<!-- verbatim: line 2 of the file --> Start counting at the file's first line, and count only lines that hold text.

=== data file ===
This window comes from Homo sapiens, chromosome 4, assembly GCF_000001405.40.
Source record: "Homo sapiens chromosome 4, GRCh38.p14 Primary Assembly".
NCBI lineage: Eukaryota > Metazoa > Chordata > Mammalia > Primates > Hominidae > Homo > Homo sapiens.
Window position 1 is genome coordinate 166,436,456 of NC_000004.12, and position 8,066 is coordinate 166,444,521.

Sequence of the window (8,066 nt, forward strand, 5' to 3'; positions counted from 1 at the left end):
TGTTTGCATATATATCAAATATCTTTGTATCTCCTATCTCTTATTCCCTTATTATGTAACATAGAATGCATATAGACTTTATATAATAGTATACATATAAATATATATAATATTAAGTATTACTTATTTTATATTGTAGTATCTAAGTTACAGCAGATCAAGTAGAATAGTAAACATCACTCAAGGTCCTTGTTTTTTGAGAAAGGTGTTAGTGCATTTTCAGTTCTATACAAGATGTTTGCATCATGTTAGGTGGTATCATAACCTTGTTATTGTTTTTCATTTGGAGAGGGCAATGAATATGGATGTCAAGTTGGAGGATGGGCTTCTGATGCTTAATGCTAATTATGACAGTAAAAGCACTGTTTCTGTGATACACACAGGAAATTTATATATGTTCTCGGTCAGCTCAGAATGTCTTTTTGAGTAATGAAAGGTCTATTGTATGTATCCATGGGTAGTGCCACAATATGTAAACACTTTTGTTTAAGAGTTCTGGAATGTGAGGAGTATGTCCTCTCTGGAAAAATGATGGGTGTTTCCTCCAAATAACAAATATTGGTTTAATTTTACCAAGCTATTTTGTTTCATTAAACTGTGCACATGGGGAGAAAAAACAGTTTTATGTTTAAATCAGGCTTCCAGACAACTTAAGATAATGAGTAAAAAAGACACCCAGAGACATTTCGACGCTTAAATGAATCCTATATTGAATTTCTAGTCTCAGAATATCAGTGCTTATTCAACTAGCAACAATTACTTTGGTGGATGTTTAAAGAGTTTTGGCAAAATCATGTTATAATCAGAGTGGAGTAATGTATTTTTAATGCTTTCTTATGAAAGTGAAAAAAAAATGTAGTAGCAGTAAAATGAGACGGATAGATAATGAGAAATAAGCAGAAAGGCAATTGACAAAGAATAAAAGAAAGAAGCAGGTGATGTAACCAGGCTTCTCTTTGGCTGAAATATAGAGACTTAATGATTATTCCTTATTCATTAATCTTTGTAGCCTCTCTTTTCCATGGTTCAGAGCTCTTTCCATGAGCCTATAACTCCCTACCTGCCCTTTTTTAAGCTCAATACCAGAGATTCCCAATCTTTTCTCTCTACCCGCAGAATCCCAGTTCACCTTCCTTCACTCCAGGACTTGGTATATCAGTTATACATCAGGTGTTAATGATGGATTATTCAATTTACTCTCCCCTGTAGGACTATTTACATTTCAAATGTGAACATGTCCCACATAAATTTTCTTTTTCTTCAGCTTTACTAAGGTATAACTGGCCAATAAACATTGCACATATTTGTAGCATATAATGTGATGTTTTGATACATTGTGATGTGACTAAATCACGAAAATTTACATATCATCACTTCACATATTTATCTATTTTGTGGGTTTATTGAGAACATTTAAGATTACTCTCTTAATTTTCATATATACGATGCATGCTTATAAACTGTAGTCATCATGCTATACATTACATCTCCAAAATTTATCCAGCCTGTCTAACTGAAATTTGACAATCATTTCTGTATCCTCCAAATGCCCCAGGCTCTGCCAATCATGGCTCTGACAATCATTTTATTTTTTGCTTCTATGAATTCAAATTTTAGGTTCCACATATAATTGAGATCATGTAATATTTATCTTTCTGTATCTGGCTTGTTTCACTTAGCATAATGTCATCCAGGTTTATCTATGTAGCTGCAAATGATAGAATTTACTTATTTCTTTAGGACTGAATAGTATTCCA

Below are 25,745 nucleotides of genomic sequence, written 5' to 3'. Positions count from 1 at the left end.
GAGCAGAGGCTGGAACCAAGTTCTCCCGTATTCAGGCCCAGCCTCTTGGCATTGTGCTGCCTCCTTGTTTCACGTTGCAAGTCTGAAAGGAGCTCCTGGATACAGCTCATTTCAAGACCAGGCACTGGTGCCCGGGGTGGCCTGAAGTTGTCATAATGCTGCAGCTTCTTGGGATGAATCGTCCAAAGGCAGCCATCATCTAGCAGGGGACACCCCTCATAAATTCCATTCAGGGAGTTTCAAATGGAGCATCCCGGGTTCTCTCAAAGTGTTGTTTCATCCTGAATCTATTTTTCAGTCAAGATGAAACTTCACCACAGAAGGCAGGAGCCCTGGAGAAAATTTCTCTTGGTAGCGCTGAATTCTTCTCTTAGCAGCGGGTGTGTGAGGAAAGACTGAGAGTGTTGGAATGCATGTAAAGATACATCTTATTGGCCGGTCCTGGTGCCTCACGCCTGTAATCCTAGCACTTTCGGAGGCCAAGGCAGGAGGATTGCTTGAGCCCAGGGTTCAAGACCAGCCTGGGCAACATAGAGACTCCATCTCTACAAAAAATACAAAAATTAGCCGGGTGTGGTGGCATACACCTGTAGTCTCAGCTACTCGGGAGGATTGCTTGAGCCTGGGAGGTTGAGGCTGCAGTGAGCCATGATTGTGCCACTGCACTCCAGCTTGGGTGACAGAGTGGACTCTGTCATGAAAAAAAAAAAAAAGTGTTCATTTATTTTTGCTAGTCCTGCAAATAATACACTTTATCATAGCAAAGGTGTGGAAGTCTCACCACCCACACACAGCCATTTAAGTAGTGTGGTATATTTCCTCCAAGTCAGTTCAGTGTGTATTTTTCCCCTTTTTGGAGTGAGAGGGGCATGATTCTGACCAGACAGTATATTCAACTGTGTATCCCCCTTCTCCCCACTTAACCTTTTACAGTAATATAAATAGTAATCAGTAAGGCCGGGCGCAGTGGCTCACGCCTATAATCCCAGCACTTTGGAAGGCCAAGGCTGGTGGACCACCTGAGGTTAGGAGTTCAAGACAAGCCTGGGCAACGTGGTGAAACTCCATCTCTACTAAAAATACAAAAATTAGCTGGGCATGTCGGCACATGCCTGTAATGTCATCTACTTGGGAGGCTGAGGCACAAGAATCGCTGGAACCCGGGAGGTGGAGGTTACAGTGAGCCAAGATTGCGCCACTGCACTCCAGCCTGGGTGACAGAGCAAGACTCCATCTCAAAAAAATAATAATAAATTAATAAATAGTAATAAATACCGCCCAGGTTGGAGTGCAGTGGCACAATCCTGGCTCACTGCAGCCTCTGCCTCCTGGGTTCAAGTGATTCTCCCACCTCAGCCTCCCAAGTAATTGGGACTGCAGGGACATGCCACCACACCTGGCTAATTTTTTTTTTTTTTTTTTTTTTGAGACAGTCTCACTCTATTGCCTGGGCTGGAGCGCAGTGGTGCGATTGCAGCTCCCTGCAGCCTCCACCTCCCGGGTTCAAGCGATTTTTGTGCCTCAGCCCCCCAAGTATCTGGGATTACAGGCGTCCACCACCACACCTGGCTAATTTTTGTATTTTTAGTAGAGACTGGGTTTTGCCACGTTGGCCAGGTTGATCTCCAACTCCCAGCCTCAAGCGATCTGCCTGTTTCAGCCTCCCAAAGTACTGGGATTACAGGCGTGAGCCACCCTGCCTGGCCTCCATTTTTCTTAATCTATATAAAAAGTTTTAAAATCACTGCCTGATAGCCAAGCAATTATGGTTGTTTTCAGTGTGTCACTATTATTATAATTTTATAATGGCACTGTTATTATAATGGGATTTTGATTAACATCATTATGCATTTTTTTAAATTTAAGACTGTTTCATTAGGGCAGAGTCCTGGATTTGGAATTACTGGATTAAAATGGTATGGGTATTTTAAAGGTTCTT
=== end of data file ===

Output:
Source record: "Homo sapiens chromosome 4, GRCh38.p14 Primary Assembly".